Lamb bloat!!!!???? Help?

Discussion in 'Sheep' started by bknthesdle, Apr 14, 2011.

  1. bknthesdle

    bknthesdle Well-Known Member Supporter

    Messages:
    1,713
    Joined:
    Mar 27, 2011
    Location:
    North Dakota
    I think one of my lambs is bloated. Her stomach looks big and one side seems bigger? She is hanging her head, won't accept bottle. What do I do? Run a tube down to her stomach??
     
  2. VA Shepherd

    VA Shepherd Well-Known Member

    Messages:
    505
    Joined:
    Dec 25, 2010
    Location:
    Virginia
    If it is bloat, I've had good luck with 1/2 cup baking soda dissolved in 3/4 cup warm water, mix in 2 TBSP mineral or vegetable oil and get as much in as possible (that's the adult dose, lamb might not need it all). Results are pretty quick: lots of burping, maybe some vomiting in extreme cases. Massaging the large side of the belly helps, as does exercise. That's the least invasive and traumatic treatment I know; hopefully that will do the trick.

    However, since this is a bottle lamb, it may also be intestinal torsion. I recently had a scare with my bottle lamb, and I was lucky she pulled through. If her breathing is shallow & rapid, she can't poop, and her belly is extremely tender but not tight, that may be the case. If you don't want to drop a couple hundred on surgery, you just need to make her walk around as much as possible and hope for the best.
     

  3. bknthesdle

    bknthesdle Well-Known Member Supporter

    Messages:
    1,713
    Joined:
    Mar 27, 2011
    Location:
    North Dakota
  4. VA Shepherd

    VA Shepherd Well-Known Member

    Messages:
    505
    Joined:
    Dec 25, 2010
    Location:
    Virginia
    You're very welcome! Good luck, and please let us know how she does.
     
  5. CaliannG

    CaliannG She who waits.... Supporter

    Messages:
    6,797
    Joined:
    Apr 29, 2005
    Location:
    East of Bryan, Texas
    Learned a little something crosses over! That is exactly what I would do with a bloated kid! Nice to know it works on sheep too! :)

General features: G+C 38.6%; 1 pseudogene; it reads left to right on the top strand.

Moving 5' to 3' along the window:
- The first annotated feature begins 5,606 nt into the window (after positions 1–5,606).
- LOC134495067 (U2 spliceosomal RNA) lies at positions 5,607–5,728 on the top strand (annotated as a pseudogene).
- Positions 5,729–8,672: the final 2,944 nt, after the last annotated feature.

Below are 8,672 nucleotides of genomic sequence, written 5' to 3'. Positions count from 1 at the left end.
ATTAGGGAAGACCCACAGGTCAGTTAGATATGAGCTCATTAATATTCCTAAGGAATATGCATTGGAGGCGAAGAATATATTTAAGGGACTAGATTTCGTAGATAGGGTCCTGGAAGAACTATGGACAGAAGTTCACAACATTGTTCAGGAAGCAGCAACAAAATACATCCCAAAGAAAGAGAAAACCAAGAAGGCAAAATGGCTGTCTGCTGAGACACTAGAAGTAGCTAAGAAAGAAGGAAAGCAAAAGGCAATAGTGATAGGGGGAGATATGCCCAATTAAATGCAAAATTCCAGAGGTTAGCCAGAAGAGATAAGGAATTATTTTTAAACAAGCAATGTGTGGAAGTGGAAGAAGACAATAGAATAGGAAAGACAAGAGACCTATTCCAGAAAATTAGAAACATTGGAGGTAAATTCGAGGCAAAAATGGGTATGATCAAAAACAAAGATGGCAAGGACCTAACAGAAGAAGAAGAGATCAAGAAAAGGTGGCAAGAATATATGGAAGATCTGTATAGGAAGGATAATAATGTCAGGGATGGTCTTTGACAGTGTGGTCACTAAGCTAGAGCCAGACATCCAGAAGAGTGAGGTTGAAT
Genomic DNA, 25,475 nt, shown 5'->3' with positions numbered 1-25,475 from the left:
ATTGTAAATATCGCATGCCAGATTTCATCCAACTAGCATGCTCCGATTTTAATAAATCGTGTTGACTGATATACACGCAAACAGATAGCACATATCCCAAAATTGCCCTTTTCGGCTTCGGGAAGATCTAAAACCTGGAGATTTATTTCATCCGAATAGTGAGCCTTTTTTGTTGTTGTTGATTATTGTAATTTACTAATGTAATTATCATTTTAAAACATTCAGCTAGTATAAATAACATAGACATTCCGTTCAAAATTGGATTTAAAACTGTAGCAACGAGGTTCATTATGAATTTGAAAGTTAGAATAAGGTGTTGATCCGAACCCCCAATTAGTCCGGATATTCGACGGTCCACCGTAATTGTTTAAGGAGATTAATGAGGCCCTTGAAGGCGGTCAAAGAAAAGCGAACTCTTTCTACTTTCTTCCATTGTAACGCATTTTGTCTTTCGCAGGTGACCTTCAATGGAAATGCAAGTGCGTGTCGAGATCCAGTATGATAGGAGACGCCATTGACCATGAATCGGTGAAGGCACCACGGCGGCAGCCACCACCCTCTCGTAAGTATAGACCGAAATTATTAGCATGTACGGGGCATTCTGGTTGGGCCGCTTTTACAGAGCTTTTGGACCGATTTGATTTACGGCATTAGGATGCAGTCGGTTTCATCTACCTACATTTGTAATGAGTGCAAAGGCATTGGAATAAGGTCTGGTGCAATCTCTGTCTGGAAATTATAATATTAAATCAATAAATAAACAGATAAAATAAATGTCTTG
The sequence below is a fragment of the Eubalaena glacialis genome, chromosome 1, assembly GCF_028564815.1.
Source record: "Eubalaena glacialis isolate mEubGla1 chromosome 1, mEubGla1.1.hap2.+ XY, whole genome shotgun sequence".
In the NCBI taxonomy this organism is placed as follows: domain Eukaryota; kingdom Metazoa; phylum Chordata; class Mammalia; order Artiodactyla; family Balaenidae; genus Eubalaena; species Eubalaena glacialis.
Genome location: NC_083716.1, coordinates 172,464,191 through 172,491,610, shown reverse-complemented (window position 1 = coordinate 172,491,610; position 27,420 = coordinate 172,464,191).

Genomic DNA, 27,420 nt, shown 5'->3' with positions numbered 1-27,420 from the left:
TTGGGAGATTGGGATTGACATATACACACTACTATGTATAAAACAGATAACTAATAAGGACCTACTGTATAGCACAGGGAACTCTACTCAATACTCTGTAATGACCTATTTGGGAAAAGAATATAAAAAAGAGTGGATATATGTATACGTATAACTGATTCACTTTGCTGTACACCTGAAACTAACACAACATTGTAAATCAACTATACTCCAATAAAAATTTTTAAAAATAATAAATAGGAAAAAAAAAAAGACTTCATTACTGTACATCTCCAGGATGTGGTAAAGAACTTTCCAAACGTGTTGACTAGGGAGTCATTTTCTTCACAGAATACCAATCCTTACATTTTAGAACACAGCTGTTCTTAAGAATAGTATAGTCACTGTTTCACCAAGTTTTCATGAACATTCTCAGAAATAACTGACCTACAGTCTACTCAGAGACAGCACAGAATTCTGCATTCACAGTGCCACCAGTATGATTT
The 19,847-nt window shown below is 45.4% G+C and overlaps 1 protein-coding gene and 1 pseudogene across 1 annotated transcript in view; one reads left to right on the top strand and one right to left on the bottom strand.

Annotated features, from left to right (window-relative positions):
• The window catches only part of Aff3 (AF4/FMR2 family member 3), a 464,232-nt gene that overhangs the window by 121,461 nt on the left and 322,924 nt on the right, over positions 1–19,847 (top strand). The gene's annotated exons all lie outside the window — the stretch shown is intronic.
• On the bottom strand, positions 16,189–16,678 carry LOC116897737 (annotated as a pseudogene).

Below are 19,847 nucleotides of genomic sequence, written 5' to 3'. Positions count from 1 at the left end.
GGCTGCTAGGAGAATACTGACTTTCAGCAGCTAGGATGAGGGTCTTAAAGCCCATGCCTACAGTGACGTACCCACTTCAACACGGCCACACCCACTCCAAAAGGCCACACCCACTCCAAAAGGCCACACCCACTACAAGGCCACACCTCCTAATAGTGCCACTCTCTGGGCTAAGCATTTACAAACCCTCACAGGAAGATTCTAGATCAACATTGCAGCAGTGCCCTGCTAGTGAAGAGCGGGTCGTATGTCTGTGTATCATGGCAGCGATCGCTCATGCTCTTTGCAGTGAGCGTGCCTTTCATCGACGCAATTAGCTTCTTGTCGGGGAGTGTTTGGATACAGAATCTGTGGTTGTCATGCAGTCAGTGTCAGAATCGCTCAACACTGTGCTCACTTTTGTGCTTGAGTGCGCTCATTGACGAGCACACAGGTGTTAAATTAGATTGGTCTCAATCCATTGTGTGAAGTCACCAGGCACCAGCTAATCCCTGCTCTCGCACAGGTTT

6. bknthesdle

    bknthesdle Well-Known Member Supporter

    Messages:
    1,713
    Joined:
    Mar 27, 2011
    Location:
    North Dakota
    Made the mixture, got the tube and went out to the barn. She was still under the lamp. Checked to she is she was breathing hard or shallow. She wasn't. DH and I tried tubing her, but between her wiggling and moving around, we were afraid to drench her with the mixture. Tried just to get her to drink some, didn't work. So back to the house we went. I called three of the people I knew who raised sheep hoping for help. The first said she had no idea what to do. The second suggested 7 up. The third suggested a bit of pepto. So awhile ago, I went back out armed with some pepto. She came running when I got there looking for a bottle. I gave her the pepto. She didn't like it much but then the little stinker tried heading over to the pellets. So I put her in a quarenteen area away from food for the night. DH will be checking on her later.

    I tell you, I was almost in tears earlier. Told DH I must have been crazy, what was I thinking believing I could raise sheep? My ignorance could be the death of her. I told him I would get em raised and sell them and not try my hand at breeding. But DH said everyone learns somewhere and he would be right beside me learning and not to give up. I love my DH for the support and help with the lambs and also for the 15 heifers he bought me today Shorthorn/SIMM-Angus cross. Will post
    photos and update tomorrow. Ps cows are so much easier to raise than sheep!
     
    Last edited: Apr 15, 2011
  7. CaliannG

    CaliannG She who waits.... Supporter

    Messages:
    6,797
    Joined:
    Apr 29, 2005
    Location:
    East of Bryan, Texas
    EVERYTHING has a learning curve.

    I am currently sitting here and typing with a little doeling stretched out on my lap asleep. Now, if I had given up when I started having problems with livestock, I would not have this lapful of cuteness.:)

    It gets better. I promise.
     
  8. bknthesdle

    bknthesdle Well-Known Member Supporter

    Messages:
    1,713
    Joined:
    Mar 27, 2011
    Location:
    North Dakota
    Thanks. I needed that. Honestly I can't imagine my life without these kiddos. I love that they come up to me and scratch me with their leg to make sure they get cuddle time. I love when they curl up in my lap. It's just so hard when things go wrong. The vets around here are pretty much clueless when it comes to sheep.

    Tomorrow if all goes well everyone is getting a booster CD-T shot and a Bo-Se shot.

     
  9. Ross

    Ross Moderator Staff Member Supporter

    Messages:
    13,074
    Joined:
    May 9, 2002
    Location:
    Ontario
    You're going to lose some. Everyone does. You can ecome a good shepherdess, it just takes time, some reading, a good vet and experience.

    LOL no they're not. They're just different, and when a cow goes down you have a problem that weighs 600-1400 pounds!
     
  10. Ronney

    Ronney Well-Known Member

    Messages:
    2,700
    Joined:
    Nov 26, 2004
    Location:
    New Zealand
    Bloat in bottle fed lambs is very common and nobody seems to have any idea what causes it. On a homegrown farming website, every season sees the question come up and every season sees no real answers, not even from the vet member who also, with her husband, runs a sheep station. It doesn't seem to be the type of milk, teat type, hole size, number of feeds - they all vary but the problem still occurs.